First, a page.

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One of the greatest threats to the grid will menace your bird feeder, too

Last January, the lights in a small section of Oldsmar went out just before 11 a.m. A month later, in the North Florida city of Monticello, power was cut off at 9:23 a.m. Twice that summer, 15 minutes apart, separate clusters of Lake County residents lost their electrical service.

The perpetrators of the outages were longtime enemies of the utility industry, ones that pose an ongoing threat to the grid and have nothing to do with powerful winds from tropical storms.

"Squirrels are one of the top animals that get into our system," said Ana Gibbs, spokeswoman for Duke Energy Florida, which serves each of the areas where the outages occurred.

As unbelievable as it may sound, animals are responsible for a significant number of outages around the country every year. Last year, they caused 4,566 outages for Duke customers in Florida (11 percent of its total outages) and 1,372 outages for Tampa Electric customers (12 percent of its 2018 outages), according to filings with state regulators.

They consistently rank in the top three to five causes of outages for the two major Tampa Bay utilities, often behind only such things as downed trees or limbs, weather events or defective equipment.

Technically, the "animals" category encompasses many critters. Birds, Tampa Electric spokeswoman Cherie Jacobs said, are a particular nuisance for Tampa Bay utilities, especially osprey that like to nest on power polls or transformers. They can accidentally touch a live line, or their nests catch fire. Then there are reptiles, such as snakes and Cuban tree frogs, that get into underground electrical equipment.

Each of the critters pose challenges for utilities, but far and away squirrels are the top adversary. According to the Edison Electric Institute, which represents investor-owned utilities nationally, squirrels cause the most damage of any animal to its members. There's even a site — CyberSquirrel1.com — that tracks squirrel-caused outages around the country and the many news stories that suggest they pose a greater threat to the grid than hackers.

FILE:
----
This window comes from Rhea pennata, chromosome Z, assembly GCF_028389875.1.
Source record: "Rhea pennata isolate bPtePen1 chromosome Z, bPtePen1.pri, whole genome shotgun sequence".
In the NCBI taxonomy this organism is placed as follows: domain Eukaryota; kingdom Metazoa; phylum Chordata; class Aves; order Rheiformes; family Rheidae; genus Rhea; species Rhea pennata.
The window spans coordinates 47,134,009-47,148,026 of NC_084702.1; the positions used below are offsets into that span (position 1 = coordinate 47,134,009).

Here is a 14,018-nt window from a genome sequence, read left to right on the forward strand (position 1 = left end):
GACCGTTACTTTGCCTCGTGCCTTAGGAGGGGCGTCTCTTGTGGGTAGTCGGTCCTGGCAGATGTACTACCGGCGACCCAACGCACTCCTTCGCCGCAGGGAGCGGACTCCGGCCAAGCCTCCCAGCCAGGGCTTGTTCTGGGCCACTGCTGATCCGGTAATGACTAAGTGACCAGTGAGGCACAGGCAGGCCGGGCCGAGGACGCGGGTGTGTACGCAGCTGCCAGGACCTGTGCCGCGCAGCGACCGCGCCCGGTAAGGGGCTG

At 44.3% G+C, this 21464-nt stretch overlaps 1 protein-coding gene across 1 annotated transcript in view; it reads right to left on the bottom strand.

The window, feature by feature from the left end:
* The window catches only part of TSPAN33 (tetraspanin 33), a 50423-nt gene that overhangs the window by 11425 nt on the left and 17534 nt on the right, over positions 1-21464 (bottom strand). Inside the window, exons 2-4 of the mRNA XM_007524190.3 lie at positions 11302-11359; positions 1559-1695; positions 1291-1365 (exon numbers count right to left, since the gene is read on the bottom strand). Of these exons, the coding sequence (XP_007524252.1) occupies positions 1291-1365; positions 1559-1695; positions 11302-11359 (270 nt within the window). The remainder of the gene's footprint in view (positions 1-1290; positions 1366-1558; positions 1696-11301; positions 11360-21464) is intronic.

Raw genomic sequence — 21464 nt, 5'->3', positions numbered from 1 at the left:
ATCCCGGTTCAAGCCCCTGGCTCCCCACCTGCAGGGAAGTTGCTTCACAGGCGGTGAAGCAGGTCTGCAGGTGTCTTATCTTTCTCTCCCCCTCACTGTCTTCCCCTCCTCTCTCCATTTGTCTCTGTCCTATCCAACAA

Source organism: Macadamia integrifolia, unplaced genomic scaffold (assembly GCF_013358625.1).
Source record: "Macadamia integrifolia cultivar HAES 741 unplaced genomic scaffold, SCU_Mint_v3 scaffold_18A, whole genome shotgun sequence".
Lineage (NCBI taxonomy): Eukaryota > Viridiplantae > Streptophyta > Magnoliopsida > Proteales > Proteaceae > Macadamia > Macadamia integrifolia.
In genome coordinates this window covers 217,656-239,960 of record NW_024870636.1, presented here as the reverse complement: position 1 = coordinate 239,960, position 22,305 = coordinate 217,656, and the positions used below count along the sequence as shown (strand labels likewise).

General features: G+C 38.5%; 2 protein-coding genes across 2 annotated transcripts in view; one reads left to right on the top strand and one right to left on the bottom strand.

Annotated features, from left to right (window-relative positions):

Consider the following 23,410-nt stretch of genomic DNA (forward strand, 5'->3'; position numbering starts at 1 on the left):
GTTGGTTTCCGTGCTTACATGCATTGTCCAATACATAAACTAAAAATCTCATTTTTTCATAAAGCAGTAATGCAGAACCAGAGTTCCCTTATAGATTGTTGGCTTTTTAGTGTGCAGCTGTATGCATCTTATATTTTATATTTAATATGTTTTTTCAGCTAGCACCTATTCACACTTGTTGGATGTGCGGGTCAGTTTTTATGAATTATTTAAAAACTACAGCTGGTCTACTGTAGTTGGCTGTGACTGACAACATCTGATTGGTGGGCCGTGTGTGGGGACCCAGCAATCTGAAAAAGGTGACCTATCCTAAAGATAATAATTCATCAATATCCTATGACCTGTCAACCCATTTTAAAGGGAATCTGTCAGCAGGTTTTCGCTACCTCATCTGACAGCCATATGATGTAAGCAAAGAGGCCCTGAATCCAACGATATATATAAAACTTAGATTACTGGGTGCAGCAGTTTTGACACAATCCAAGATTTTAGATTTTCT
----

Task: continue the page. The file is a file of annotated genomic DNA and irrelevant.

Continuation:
Steven Sullivan, director of the Hefner Museum of Natural History at Miami University, runs "Project Squirrel," a citizen science program that aims to understand the distribution and populations of tree squirrels

Squirrels, he said, like trees because they provide shelter, food and transportation. But when nearby trees become too crowded, young squirrels will look for somewhere less populated.

"We look at trees and the electrical infrastructure as separate things, but to squirrels, what's the difference?" he said. "To a squirrel, (a power line) is just a sterile tree."

Most of the havoc squirrels wreak is from chewing through power lines. They, like other rodents, have teeth that continually grow and need to be whittled down by chewing.

Sullivan theorizes that squirrels' interest in power lines may be in part because of the way the lines taste. Some contain lead in the insulation, which animals perceive as sweet.

"Certain types of bird poop (on the lines) might be tasty," he said. "There's lots of reasons to chew a wire."

When squirrels (and other animals) do interfere with a line, the results aren't pretty. Think charred squirrel, or an animal flung far away by the force of the voltage.

To protect against animals, both Duke and Tampa Electric take steps to enclose portions of their equipment to help keep animals out, place devices on the lines that make it tougher for squirrels to cross them, build separate perches for birds away from power lines and use cone-shaped devices to discourage birds from nesting.

Both attribute a recent drop in animal-related incidents in part to their efforts. Duke saw an 18 percent drop from 2017 to 2018, while Tampa Electric had a 16 percent dip during that period

"Like anything, this equipment can deteriorate with weather, it can fall off, they can chew through it," Tampa Electric's Jacobs said. "None of it is foolproof, but it does mitigate the issues as best we can."

Contact Malena Carollo at mcarollo@tampabay.com or (727) 892-2249. Follow @malenacarollo.

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